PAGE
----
Changing the username and password makes it more difficult for attackers to identify whose Wi-Fi it is and gain entry to the network. Hackers have sophisticated tools to test thousands of possible password and username combinations, so it’s vital to choose a strong password that combines letters, numbers, and symbols to make it more difficult to crack.
2. Turn on Wireless Network Encryption
Encryption is one of the most effective ways of safeguarding your network data. Encryption works by scrambling your data or the contents of a message so that it cannot be deciphered by hackers.
The most secure type of encryption to use for your home Wi-Fi network is WPA2. If you have older devices that are up to 10 years old, they may not be compatible with WPA2 so it will be vital to upgrade your home devices for enhanced security and performance.
To check if your router uses WPA2 encryption, look at your network settings and check the wireless properties. This will enable you to select the best encryption method when you join a wireless network.
3. Use a VPN (Virtual Private Network)
A VPN is a network that allows you to communicate over an unsecured, unencrypted network in a private way. A VPN encrypts your data so that a hacker cannot tell what you are doing online or where you are located.
A VPN will also alter your IP address, making it appear that you are using your computer from another location other than your home address. In addition to a desktop, it can also be used on a laptop, phone or tablet.
4. Hide your network from view
When you are initially setting up your home network you will be asked to create a publicly visible network name, otherwise known as a SSID (Service Set identifier). Most devices are configured with a default network name that has been allocated by the manufacturer. There’s a good chance that if your neighbours have a device from the same manufacturer they will also the same SSID which could be a security nightmare if both networks are unencrypted.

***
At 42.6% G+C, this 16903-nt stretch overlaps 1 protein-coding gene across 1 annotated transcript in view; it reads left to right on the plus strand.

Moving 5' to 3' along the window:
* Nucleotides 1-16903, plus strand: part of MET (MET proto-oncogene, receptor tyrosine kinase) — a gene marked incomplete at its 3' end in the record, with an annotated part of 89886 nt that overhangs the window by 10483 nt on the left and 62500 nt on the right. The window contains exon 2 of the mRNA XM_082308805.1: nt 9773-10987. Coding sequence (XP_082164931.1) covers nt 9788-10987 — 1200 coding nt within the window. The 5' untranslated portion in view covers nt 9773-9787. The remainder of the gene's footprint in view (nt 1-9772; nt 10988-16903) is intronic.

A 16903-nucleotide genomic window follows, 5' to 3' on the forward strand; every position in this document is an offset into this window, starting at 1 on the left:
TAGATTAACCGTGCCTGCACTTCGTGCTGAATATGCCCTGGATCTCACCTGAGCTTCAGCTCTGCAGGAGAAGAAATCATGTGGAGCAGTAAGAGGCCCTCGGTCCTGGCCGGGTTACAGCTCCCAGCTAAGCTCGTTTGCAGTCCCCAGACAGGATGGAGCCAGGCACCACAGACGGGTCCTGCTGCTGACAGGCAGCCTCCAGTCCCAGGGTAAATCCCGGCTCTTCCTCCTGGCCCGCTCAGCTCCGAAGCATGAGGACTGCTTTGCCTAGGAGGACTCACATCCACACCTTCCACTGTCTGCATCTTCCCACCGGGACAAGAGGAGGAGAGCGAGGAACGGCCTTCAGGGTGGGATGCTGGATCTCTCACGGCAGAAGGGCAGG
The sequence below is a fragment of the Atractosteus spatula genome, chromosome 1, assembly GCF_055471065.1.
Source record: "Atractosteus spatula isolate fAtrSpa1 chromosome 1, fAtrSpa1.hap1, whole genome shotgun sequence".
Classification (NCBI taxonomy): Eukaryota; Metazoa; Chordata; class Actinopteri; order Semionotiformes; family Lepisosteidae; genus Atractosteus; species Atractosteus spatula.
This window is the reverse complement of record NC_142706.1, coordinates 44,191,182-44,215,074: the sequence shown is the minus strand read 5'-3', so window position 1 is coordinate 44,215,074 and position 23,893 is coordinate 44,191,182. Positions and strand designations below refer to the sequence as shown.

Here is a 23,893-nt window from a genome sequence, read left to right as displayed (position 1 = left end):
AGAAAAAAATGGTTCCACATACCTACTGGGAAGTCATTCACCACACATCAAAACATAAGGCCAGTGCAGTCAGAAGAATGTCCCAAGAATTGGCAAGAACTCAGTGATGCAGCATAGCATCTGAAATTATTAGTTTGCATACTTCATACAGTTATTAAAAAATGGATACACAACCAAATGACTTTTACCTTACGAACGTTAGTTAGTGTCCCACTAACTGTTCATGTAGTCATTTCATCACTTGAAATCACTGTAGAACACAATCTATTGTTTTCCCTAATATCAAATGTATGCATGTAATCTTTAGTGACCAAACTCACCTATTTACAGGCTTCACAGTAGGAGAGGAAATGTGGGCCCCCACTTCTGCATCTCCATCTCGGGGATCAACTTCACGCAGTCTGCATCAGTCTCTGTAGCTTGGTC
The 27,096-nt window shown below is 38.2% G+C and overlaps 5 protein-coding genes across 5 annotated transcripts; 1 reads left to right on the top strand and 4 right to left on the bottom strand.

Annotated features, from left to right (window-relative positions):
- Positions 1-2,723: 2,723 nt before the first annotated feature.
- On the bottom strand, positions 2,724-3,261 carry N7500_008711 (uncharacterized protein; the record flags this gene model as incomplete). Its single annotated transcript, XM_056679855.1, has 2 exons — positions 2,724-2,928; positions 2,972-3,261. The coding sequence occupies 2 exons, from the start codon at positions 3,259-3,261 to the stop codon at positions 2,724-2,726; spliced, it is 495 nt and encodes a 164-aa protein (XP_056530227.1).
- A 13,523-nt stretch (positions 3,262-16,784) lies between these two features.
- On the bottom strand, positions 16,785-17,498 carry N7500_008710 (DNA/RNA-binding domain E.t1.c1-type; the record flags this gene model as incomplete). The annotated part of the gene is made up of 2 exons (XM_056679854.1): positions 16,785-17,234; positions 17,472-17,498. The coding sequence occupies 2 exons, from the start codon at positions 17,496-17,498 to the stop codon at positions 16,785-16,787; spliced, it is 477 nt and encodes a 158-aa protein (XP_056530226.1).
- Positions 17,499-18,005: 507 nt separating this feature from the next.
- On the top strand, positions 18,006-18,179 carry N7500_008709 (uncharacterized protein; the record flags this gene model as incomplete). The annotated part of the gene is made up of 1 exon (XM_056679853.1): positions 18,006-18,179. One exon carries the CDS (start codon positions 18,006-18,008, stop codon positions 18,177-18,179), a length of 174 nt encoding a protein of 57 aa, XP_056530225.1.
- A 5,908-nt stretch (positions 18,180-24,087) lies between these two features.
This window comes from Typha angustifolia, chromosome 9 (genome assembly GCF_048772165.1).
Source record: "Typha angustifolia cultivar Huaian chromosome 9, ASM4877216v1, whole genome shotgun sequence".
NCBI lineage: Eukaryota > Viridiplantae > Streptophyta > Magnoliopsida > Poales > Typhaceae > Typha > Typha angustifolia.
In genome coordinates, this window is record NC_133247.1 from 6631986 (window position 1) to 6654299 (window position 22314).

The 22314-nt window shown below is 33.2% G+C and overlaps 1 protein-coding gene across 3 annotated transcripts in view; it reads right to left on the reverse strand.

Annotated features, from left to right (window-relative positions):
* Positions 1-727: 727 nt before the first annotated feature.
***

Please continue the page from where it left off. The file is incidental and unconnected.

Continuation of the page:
SSID hiding is a feature that will enable you to hide your network name from the list of people in the surrounding area. Changing the default name makes it a lot more difficult for a hacker to know what type of router you have, reducing the chance of attack.
5. Turn off your Wi-Fi Network when not at home
It sounds simple but one of the easiest ways to protect your home network from attack is to turn it off when you’re not at home. Your home Wi-Fi network doesn’t need to be running 24 hours a day, seven days a week. Turning off your Wi-Fi when you’re away from home reduces the chances of opportunistic hackers attempting to break into your home network when you’re not in.
6. Keep your router software up to date
Wi-Fi software should be updated to protect the network security of your home. The router’s firmware like any other type of software can contain vulnerabilities that hackers are keen to exploit. Most routers won’t have the option of an auto-update so you’ll need to manually update the software to ensure your home network is protected.
7. Use Firewalls
Most W-Fi routers will contain a built-in network firewall that will protect broadband connections and prevent any network attacks from intruders. They will also have an option to be disabled so it’s important to check that your home router’s firewall is turned on to add another layer of protection to your home security.
8. Place the router in the centre of your home
Homeowners often don’t realise that the location of their router can have an impact on security. If your router is positioned near a door or window it increases the chance of your wi-fi signal being intercepted by someone with malicious intent. To improve the security of your home Wi-Fi, it’s best to place your Wi-Fi router as close to the centre of your home as possible and this will reduce the chance of hackers connecting to your network.
9. Enable MAC Address Filtering
Most broadband routers will have a unique identifier called the physical address or Media Access Control (MAC) address. This address aims to improve security by limiting the number of devices that can hook up to the home network. Homeowners have the option to type in the MAC addresses of all devices in the home and this restricts the network to only allow connections from these approved addresses. This provides another layer of security to help keep hackers at bay.
10. Disable Remote Administration
Another way hackers can gain entry to a home network connection is through the remote administration feature on a router. Remote administration allows anyone close enough to your home to view or change your Wi-Fi settings. If you don’t need to remotely connect to your Wi-Fi router, it’s best to turn this feature off. This can be done by going into the administration section of the Wi-Fi settings and clicking on the disable button.